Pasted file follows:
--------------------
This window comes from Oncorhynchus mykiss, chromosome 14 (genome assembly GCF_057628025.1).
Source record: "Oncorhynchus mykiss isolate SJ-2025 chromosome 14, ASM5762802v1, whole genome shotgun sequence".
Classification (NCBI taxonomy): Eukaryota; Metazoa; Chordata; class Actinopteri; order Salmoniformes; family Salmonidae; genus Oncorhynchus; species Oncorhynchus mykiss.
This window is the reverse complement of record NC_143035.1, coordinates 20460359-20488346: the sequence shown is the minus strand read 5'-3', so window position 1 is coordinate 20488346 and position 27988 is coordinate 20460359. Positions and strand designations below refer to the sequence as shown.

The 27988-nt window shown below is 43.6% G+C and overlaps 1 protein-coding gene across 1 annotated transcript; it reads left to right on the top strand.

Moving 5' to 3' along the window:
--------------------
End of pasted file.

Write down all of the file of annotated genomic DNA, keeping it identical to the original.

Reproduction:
This window comes from Oncorhynchus mykiss, chromosome 14 (genome assembly GCF_057628025.1).
Source record: "Oncorhynchus mykiss isolate SJ-2025 chromosome 14, ASM5762802v1, whole genome shotgun sequence".
Classification (NCBI taxonomy): Eukaryota; Metazoa; Chordata; class Actinopteri; order Salmoniformes; family Salmonidae; genus Oncorhynchus; species Oncorhynchus mykiss.
This window is the reverse complement of record NC_143035.1, coordinates 20460359-20488346: the sequence shown is the minus strand read 5'-3', so window position 1 is coordinate 20488346 and position 27988 is coordinate 20460359. Positions and strand designations below refer to the sequence as shown.

The 27988-nt window shown below is 43.6% G+C and overlaps 1 protein-coding gene across 1 annotated transcript; it reads left to right on the top strand.

Moving 5' to 3' along the window: